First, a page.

Home Editorial Reviews Bloody Multi-Core Gun3 V7 review: Surprising price point, less surprising results

About 6 months ago I purchased my Zowie AM, but I had a really hard time choosing among the all of the mice out there – companies like SteelSeries, Logitech and Razer have been around for a very long time and boast a plethora of peripherals for different audiences. The up-and-coming Bloody Multi-Core Gun3 V7 (V7 from here on)  surprised me. It was at the least $20 less than any mouse I have ever purchased for gaming, and it seemed to be just as full-featured as the rest.

Most performance gaming mice tend to run somewhere from $60 onward, so I was originally skeptical of how a $40 piece would keep up with the other products in this very competitive market.


To test out the V7 I primarily played Battlefield 3, Counter-Strike: GO and even some League of Legends. The build quality feels like something you’d expect out of most performance mice. During my time with the mouse I was using my SteelSeries QcK+, a particularly thin mouse pad.

Unfortunately, I felt like no matter how much I used the V7 I just couldn’t get conform to its shape. There seems to be an inherent clunkiness to it which causes my hands to feel like they aren’t in the right position. The mouse is designed around the right hand yet there is something uncomfortable about the way said hand would sit. I have a “claw” grip and slightly smaller than average hands, so this could possibly be the issue considering the V7 is on the bulkier side of the spectrum.

Comfort put aside, I wasn’t shocked by its performance nor was I disappointed. Once I spent some time adjusting my in-game sensitivity, it worked like just about any other mouse I have. After adjusting the settings to that of my current mouse, I decided to take a deeper look at the V7’s software/drivers (dubbed “Bloody4.”)



software 2

Within Bloody4, I discovered that there were 3 stock profiles and decided to try each one in order:

Core 1 (RTS.RPG) – “Suitable for Role-Playing and Real-Time Strategy Games.”

This profile allowed the three buttons on the top side of the mouse to be bound as in-game bindings, as opposed to having specific FPS functions such as the next couple of profiles.

Core 2 (Primary FPS) – “Gun3, Suitable for Primary FPS game.”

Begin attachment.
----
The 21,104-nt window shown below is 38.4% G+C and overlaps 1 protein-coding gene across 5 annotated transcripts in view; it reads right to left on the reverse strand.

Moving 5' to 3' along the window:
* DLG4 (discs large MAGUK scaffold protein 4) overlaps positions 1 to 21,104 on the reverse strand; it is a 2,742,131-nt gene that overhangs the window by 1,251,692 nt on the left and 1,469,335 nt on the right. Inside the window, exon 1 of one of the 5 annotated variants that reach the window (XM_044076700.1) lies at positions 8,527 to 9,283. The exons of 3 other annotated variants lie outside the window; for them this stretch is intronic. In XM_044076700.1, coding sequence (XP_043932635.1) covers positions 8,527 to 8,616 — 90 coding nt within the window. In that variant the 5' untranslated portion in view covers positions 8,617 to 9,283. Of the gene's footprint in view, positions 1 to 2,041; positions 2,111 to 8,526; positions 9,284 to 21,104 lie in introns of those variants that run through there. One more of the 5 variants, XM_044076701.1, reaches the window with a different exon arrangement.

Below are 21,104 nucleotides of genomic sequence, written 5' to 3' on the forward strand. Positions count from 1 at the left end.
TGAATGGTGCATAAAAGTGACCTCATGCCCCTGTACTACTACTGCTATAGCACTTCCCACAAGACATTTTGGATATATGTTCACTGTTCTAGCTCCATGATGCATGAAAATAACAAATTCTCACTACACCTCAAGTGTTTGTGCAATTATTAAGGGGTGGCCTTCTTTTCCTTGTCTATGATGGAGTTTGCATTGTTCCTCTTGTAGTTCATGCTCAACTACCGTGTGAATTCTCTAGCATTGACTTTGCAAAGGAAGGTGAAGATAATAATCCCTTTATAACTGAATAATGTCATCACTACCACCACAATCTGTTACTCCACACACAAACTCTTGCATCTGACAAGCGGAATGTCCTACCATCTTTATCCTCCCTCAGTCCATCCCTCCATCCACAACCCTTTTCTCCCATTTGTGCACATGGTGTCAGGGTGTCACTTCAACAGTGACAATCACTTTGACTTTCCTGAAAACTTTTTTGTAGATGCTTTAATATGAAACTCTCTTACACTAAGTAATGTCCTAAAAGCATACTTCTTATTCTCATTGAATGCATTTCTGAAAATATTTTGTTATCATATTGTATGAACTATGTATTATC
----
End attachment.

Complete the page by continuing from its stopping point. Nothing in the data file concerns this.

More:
This mode binds the first button on the top side of the mouse to be the game’s standard firing rate (although in the software it incorrectly states that it specifically sets it to “single shots”). The second button locks your shots to a 2-round burst, and the third button locks you to a 3-round burst. Frankly I found all of this to be pretty useless. Locking yourself to any type of fire-mode is generally disadvantageous in any FPS game. When available, fully-automatic is favored because you can simply adjust your own bursts as you are required.

Core 3 (Senior FPS) – “Ultra-Core3: Headshot, Suitable for Senior FPS Game.”

This particular profile got my attention – because the Bloody4 software only gives you a trial (1,000 clicks) before you have to purchase it for $20. $20 for a profile? I jumped into a game and decided to try it out. Here’s what I noticed:

With guns that were semi-automatic, I would be able to simply hold down my left-click and it would keep firing for me as if it were automatic. While that seems fantastic on paper, it would fire my weapon slightly slower than if I were to just manually fire as fast as I could. With fully-automatic weapons, I found that it actually did help me retain some accuracy when hip-firing. Unfortunately my screen would be shaking unnaturally and in a distracting fashion with this enabled. The major problem is that this function, for whatever reason, wouldn’t actually work if I was aiming down sights in a game like Battlefield 3 – my gun would shoot once and wouldn’t continue shooting with the recoil-control enabled.

software 1

Overall, the profiles didn’t seem to add an awful lot to the mouse, which is a shame considering how heavily marketed this aspect of the product is. I would assume most people would just keep it on the first of three profiles, which allows you to bind the buttons on the top of the V7 in-game.

Bloody4 also allows you to adjust your firing pattern, but there are a lot of problems to this side of the software:

  •  I don’t consider the software user-friendly in general
  • It takes a lot of time of tinkering with every single weapon, per-game, to adjust it to the point of a distinct advantage
  • Macros are generally pretty frowned upon and are not allowed in any competitive esport I can think of
  • You may as well spend the effort and time actually improving your skills instead of relying on some macro to do it for you (obviously)


Although Bloody markets their software well, and it technically can do what they claim, I would not necessarily make it a good enough reason to buy the mouse. If you are a player who is looking to compete in games, then I definitely would reconsider this particular peripheral. For $40, I think the V7 is well-rounded. But there are certainly mice with better sensors on the market, with what I would consider more comfortable designs, for about $20 more.

Official specs


  • Resolution: 200 Dpi to 3,200Dpi (5 ranges adjustable)
  • Image processing: 368 mega pixels / sec
  • Acceleration: 30g
  • Tracking speed: 75 inches / sec
  • Report rate : 1,000 Hz(4 ranges adjustable)
  • Key response time: 1ms
  • 160K onboard memory
  • Mouse size: 125 x 64 x 39 (mm)
  • Cable length: 1.8 m
  • Mouse weight: 155 g



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